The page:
That’s true, but I’m invested in Holcim with conviction. What’s more, I’m not underpaid. I have the luxury of being well off, so I can be bold. And I enjoy a good dividend. I remain fully invested because I believe the share price is not yet where it should be.

Does the entire management think like you?

I attach great importance to that. When I joined Holcim, the management owned almost no shares. I held 170,000 shares, the rest of the management together about 70,000. Now the management holds a total of around 900,000 shares. It is very important to me that the entire management holds Holcim shares. After all, if you earn a lot, you should also invest in the company. That leads to greater commitment.

You have been Group CEO since 2017 and joined the Board of Directors in 2021. The next logical step would be to become Chairman.

Being elected to the Board of Directors was a sign of continuity, of successfully continuing the transformation of the company. I was pleased about that. I was with Sika for 21 years. At Holcim, I will stay as long as it is desired.

At Holcim, there is an statutory age limit of 72 for members of the Board of Directors. This year, Chairman Beat Hess will be 74.

For me, it’s «Holcim first». I have no ambitions to go to another company or to become a multi-board member. And we have already established that the share price is not yet where it should be.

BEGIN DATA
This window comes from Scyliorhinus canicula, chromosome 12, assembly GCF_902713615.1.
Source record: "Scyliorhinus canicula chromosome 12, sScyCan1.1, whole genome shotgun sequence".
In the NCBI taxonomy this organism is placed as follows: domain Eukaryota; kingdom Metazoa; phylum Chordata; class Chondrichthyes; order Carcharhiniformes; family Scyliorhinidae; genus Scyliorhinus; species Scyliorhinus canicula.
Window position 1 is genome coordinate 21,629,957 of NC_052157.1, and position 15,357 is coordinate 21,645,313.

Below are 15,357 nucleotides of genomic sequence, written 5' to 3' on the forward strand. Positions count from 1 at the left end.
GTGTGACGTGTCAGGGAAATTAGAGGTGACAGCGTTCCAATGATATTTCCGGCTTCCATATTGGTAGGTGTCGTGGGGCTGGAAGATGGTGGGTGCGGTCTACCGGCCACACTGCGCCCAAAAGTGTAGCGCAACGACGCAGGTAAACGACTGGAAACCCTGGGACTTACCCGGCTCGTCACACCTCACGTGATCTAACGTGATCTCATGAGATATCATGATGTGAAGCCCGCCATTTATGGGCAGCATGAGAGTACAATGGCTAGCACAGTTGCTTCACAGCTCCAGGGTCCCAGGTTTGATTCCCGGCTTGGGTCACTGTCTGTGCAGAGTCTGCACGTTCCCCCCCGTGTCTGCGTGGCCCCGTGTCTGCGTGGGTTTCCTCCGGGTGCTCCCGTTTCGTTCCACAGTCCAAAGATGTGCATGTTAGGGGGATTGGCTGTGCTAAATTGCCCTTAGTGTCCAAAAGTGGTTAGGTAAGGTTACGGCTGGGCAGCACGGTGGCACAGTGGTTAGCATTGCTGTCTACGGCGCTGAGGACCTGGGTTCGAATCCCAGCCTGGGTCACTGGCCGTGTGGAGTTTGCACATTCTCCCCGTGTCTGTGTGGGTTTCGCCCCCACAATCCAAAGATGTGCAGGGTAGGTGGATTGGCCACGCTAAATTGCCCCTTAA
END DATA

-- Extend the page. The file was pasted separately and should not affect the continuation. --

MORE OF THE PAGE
Does Holcim already have an internal successor for you?

My main concern is to fill key positions internally. At the beginning, it wasn’t easy because we were in this integration process. That’s why I brought in some people from outside. But for the past two years, we have been focusing on internal appointments. Ideally, a new CEO would come from within the company. We have good talents who can do the job.

Jan Jenisch

Jan Jenisch (born 1966) has been Group CEO of Holcim since September 2017. Born in Germany, he previously spent most of his career, from 1996 to 2017, at the Swiss construction chemicals group Sika: from 2012 until his transition to Holcim, he was CEO; before that, he was responsible for the business in the Asia Pacific region for six years. Jenisch studied in the US and Switzerland, obtaining his MBA from the University of Fribourg in 1993.
Jan Jenisch (born 1966) has been Group CEO of Holcim since September 2017. Born in Germany, he previously spent most of his career, from 1996 to 2017, at the Swiss construction chemicals group Sika: from 2012 until his transition to Holcim, he was CEO; before that, he was responsible for the business in the Asia Pacific region for six years. Jenisch studied in the US and Switzerland, obtaining his MBA from the University of Fribourg in 1993.